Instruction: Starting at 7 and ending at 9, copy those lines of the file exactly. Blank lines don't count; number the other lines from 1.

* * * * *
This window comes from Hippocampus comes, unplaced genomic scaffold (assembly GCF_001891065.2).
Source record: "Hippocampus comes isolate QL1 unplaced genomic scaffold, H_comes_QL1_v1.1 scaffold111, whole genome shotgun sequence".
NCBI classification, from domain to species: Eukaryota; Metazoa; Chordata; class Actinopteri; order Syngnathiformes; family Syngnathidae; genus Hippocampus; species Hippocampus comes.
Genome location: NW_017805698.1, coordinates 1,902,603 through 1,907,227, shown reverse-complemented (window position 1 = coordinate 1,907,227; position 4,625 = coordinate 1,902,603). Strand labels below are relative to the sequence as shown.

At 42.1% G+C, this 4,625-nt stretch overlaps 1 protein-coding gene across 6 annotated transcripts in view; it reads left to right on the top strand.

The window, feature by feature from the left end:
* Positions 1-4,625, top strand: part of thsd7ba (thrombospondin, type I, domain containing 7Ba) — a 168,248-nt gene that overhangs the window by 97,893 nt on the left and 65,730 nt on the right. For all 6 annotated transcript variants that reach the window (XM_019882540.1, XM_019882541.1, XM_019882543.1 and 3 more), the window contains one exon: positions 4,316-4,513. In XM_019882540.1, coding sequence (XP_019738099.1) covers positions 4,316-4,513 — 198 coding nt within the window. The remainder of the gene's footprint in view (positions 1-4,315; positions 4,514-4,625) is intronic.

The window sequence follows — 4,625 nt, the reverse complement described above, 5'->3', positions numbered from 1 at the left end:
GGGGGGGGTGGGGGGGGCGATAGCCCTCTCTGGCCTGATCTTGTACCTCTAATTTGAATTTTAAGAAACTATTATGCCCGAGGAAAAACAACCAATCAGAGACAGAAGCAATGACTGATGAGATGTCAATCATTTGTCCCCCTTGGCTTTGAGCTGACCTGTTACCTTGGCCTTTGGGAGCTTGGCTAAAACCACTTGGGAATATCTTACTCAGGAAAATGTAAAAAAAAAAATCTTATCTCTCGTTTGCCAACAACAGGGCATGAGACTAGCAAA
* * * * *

* Positions 1-4,625, top strand: part of thsd7ba (thrombospondin, type I, domain containing 7Ba) — a 168,248-nt gene that overhangs the window by 97,893 nt on the left and 65,730 nt on the right. For all 6 annotated transcript variants that reach the window (XM_019882540.1, XM_019882541.1, XM_019882543.1 and 3 more), the window contains one exon: positions 4,316-4,513. In XM_019882540.1, coding sequence (XP_019738099.1) covers positions 4,316-4,513 — 198 coding nt within the window. The remainder of the gene's footprint in view (positions 1-4,315; positions 4,514-4,625) is intronic.

The window sequence follows — 4,625 nt, the reverse complement described above, 5'->3', positions numbered from 1 at the left end:
GGGGGGGGTGGGGGGGGCGATAGCCCTCTCTGGCCTGATCTTGTACCTCTAATTTGAATTTTAAGAAACTATTATGCCCGAGGAAAAACAACCAATCAGAGACAGAAGCAATGACTGATGAGATGTCAATCATTTGTCCCCCTTGGCTTTGAGCTGACCTGTTACCTTGGCCTTTGGGAGCTTGGCTAAAACCACTTGGGAATATCTTACTCAGGAAAATGTAAAAAAAAAAATCTTATCTCTCGTTTGCCAACAACAGGGCATGAGACTAGCAAA